Descriptive Statistics – Part 1 | Fundamentals Of Statistics For Data Scientists and Analysts

Statistics is the root of data analysis. It is a basic topic you should definitely learn if you are preparing for Data Science as it helps you to understand data and draw conclusions from it. I am starting this series where we will learn the statistics and probability required for data science. In this article, we will start with the basic topics of Statistics.

Statistics

Statistics is the area of study that deals with the ways to gather data, review data, manipulate data, and draw insights from it.

It is widely used in various industries to solve their business problem by predicting outcomes from different actions. Conclusions can be drawn from past data and corrective actions can be taken for future improvement.

Statistics has wide applications in the fields of Medical, Supply Chain, logistics, Finance, etc.

Types of Statistics

1. Descriptive Statistics
2. Inferential Statistics

Descriptive Statistics

Descriptive Statistics deals with summarizing the features of data like distributions, central tendency, variability, etc. It involves analyzing, exploring, and presentation of findings related to a data set derived from a sample or entire population.

Inferential Statistics

When the data is collected, analyzed, and summarised then Inferential Statistics is used to describe the meaning of the collected data using various analytical tools.

Random Variable

A Random Variable (X) is any possible outcome from a random event. A few Random Events are :

1. Tossing a Coin: Possible outcome can be Head, Tail.
2. Rolling a Dice: Possible outcome can be any random value from 1 to 6.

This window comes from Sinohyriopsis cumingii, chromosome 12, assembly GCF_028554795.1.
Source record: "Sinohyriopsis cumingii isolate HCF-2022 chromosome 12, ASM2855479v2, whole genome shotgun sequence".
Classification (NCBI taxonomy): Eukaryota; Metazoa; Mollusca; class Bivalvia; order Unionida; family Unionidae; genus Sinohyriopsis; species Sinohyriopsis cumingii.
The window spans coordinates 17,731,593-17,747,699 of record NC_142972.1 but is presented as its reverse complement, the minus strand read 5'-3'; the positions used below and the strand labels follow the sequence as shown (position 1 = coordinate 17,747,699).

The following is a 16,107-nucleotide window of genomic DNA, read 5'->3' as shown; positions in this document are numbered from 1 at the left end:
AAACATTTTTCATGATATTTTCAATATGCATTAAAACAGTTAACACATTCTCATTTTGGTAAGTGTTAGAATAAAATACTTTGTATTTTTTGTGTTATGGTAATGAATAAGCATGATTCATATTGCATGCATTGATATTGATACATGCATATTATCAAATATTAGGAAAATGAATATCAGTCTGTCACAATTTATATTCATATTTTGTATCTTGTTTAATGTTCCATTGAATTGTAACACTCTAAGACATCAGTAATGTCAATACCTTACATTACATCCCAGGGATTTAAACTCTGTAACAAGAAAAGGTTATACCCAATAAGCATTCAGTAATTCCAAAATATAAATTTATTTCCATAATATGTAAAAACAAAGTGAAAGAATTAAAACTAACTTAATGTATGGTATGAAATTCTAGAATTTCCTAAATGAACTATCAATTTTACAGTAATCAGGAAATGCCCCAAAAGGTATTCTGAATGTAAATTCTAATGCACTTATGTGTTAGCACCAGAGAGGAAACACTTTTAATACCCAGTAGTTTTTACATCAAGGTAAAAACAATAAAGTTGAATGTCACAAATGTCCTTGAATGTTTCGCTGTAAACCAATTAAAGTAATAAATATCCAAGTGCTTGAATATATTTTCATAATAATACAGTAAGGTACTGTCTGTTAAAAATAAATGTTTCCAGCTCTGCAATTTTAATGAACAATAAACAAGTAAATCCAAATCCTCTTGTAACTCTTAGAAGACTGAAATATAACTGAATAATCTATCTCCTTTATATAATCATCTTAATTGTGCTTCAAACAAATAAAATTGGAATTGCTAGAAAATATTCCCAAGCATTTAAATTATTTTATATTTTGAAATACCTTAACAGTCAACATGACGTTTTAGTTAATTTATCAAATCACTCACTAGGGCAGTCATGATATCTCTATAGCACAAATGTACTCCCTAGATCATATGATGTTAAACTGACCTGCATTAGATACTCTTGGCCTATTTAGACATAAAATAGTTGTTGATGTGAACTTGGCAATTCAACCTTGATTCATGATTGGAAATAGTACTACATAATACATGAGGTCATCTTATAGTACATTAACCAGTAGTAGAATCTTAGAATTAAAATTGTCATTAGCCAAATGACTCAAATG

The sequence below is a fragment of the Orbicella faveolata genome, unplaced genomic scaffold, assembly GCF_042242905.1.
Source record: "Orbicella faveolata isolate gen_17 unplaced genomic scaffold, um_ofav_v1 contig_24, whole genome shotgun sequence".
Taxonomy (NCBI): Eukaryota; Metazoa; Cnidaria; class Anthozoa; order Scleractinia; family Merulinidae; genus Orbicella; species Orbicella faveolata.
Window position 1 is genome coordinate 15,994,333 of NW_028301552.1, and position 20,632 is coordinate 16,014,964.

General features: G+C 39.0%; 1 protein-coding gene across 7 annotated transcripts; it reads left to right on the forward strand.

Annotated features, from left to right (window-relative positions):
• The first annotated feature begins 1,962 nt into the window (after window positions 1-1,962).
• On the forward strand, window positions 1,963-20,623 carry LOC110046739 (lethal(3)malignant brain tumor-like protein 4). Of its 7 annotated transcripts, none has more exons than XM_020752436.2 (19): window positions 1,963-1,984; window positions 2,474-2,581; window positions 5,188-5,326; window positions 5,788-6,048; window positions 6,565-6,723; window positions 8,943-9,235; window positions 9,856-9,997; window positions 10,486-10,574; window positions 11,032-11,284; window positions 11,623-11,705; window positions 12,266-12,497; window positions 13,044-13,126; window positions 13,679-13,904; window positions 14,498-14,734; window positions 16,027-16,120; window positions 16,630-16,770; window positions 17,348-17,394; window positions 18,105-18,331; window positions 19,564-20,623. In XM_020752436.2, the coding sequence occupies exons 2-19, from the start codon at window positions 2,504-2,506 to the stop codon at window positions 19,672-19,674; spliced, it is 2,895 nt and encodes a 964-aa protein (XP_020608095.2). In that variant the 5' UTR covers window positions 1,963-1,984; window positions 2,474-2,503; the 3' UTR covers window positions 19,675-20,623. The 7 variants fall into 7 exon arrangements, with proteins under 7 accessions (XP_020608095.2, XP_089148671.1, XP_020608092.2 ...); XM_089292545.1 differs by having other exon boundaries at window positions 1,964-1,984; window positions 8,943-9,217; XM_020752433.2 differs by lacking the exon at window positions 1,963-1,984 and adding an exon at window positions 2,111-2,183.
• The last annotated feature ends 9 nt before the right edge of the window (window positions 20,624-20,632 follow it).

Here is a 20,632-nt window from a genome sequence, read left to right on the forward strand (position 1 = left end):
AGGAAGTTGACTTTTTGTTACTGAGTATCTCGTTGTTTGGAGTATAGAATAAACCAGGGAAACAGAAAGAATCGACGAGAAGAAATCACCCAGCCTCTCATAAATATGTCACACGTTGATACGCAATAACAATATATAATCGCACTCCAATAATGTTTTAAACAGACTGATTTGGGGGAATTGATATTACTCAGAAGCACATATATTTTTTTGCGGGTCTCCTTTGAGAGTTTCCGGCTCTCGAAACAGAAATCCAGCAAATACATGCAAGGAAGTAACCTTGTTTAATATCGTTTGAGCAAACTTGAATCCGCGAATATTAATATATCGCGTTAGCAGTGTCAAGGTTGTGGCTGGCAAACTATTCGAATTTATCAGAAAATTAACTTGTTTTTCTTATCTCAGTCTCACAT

3. Distributing Cards: Possible outcome can be any Card.

Types of Random Variables

1. Categorical Variable
2. Numerical Variable

1. Categorical Variable

Categorical Variables are those which can have finite countable values.

Race, Sex, and Age Group are a few examples of Categorical Variables.

Cardinality: It is the number of unique values in a categorical variable. For example, Sex has values of Female and Male and hence its Cardinality is 2.

There are 2 Types of Categorical Variables:

1. Ordinal Categorical Variable
2. Â Nominal Categorical Variable

a. Ordinal Categorical Variable

Ordinal Categorical Variables are those whose values have some order in them.

For Example, Temperature Variable has Low, Medium, and High as its Value. It has some order in the values High>Medium>Low.

Education Level, Income Level, and Customer Satisfaction Rating are a few other examples of Ordinal Categorical Variables.

b. Nominal Categorical Variable

Nominal Categorical Variables are those which doesn’t have any order in them. All the values have equal priority.

For Example, Gender Variable has Female and Male as its Value. There is no order in Values. Both Male and Females have equal priority.

Name, Phone Number, and Eye Color are a few other examples of Nominal Categorical variables.

2. Numeric Variable

Numeric Variables are those whose values are numbers having quantifiable properties.

There are 2 Types of Numeric Variables:

1. Discrete Numeric Variable
2. Continuous Numeric Variable